Washing Justice players before their match against Florida Mayhem Credit: Stewart Volland

After going 1-6 in Stage 1 of the Overwatch League (OWL), Washington Justice is looking forward to returning to Blizzard Arena in Burbank, California for Stage 2 of the four-stage regular season competition next week. The D.C. esports team finally broke through for its first franchise win on March 17 against the Florida Mayhem in its final match of the stage.

Washington currently sits in 18th place out of 20 teams.

The fledgling franchise had more lowlights than highlights in its first seven matches, but it did have to navigate one of the league’s toughest Stage 1 schedules. The Justice’s first five opponents included the defending OWL champions and four teams that ended up making the Stage 1 playoffs.

Assistant general manager Kate Mitchell admits that the team faced a lot of adversity, but she adds that she is proud the team kept improving over the course of the stage. One of the things that stands out to Mitchell has been enthusiasm from the team’s supporters.

“The most incredible thing [from Stage 1] has been meeting and saying hello to the fans,” she says. “The fan support has been absolutely inspiring.”

(Washington Justice owner Mark Ein also owns City Paper.)

For Corey “Corey” Nigra, one of Justice’s most valuable players, the first stage proved to be a learning experience for the majority of the team, which includes several first-year players. Despite the slow start, Nigra says the team’s confidence hasn’t been shaken.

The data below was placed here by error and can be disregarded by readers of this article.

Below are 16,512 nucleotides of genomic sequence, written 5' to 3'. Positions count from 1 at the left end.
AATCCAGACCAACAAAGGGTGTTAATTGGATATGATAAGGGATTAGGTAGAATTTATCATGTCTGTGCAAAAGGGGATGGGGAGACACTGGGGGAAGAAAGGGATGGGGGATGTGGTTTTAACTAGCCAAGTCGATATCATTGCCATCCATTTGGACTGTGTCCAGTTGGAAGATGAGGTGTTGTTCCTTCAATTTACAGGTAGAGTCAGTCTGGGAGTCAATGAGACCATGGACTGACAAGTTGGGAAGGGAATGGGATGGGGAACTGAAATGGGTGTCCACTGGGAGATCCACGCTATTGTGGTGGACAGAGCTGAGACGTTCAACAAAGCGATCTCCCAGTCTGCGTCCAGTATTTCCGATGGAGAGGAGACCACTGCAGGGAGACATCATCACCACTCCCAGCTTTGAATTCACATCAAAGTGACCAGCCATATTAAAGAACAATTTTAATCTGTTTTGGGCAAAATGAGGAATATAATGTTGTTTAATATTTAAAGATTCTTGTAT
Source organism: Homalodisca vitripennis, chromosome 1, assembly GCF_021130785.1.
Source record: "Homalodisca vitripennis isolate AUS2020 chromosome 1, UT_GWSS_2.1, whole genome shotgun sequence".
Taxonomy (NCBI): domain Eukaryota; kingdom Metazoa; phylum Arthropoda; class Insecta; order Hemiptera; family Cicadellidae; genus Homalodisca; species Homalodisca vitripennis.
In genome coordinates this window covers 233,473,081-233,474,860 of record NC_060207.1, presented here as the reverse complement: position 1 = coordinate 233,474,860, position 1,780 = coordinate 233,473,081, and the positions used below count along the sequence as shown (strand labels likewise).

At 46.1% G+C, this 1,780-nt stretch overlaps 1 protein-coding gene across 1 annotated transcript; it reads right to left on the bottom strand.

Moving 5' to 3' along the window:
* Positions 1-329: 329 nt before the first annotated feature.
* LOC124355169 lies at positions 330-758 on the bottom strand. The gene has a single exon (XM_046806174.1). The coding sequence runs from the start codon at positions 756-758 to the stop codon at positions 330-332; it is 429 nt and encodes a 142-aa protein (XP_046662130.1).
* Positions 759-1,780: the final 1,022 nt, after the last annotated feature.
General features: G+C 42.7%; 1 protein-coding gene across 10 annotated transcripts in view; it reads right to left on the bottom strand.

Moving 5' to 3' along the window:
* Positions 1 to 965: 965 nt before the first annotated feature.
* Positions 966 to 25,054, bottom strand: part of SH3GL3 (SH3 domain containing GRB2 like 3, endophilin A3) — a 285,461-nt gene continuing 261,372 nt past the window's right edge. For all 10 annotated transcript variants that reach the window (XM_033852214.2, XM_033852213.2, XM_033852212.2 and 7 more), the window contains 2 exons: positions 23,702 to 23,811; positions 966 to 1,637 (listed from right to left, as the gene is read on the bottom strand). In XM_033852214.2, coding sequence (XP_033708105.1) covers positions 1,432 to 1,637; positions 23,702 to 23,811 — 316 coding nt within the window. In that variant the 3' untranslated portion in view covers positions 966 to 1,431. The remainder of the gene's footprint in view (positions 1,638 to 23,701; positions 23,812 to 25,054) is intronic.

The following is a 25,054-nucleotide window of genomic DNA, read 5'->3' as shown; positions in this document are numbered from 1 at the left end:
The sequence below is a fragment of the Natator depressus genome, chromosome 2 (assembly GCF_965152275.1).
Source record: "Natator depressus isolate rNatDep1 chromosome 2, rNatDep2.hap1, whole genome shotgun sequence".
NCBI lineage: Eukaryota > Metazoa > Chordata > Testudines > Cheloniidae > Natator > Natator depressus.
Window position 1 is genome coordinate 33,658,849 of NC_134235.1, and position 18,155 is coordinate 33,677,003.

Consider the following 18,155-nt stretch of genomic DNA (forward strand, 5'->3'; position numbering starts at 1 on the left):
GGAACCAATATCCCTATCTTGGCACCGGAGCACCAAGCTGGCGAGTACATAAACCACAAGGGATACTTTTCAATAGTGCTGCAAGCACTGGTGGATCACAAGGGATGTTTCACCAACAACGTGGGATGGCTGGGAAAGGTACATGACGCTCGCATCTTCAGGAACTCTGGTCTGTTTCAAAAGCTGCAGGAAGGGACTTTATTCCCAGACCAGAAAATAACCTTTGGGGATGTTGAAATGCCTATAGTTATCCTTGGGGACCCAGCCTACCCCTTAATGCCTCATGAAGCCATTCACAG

“As a team, we’re working really hard to show our growth,” he says. “I have a really good feeling about this upcoming stage.”

Nigra adds that his goal is to really shine in the second stage. Before the Stage 1 playoffs started, he was ranked 15th in the league in damage dealt per 10 minutes. But he isn’t satisfied. “I want to be even better and I will be better,” he says.

The Justice made headlines after Stage 1 play by acquiring Hong “ArK” Yeon-jun, a support player, from the New York Excelsior (NYXL). It isn’t entirely clear what the Excelsior are really receiving in return besides getting his contract off the books and clearing a roster spot. NYXL, which had the best regular season record in the first season of OWL and went 7-0 in Stage 1, already has a stacked roster with some of the best support players in the world.

Mitchell is effusive about Yeon-jun and his skill set, stating that he’s one of the hardest workers and best leaders in professional Overwatch and that they’re incredibly excited to work with him. “I think we have the best main support in the league,” she says.

Further personnel moves could still be in the works, Mitchell has hinted, but she declined to comment on what they might be.

The Stage 2 schedule is more favorable for Washington than Stage 1. The team will face three of the Stage 1 playoff teams in their first four matches, but then play two of its final three against teams that failed to make the playoffs, including the winless LA Valiant, the only team without a win in the OWL.

Mitchell says her personal goals going into Stage 2 are to continue to learn, stay humble and motivated, and not be afraid to confront mistakes. She expects the team to fight for every stage playoff that’s remaining.

Teams only needed a 4-3 record to qualify for the Stage 1 playoffs, and Mitchell is confident that the Justice will compete for one of those eight coveted playoff spots in future stages.

“Nobody was satisfied [after the win against Florida],” she says. “We want to show the full potential of this team for the rest of the season. We’re not satisfied and we’re not done.”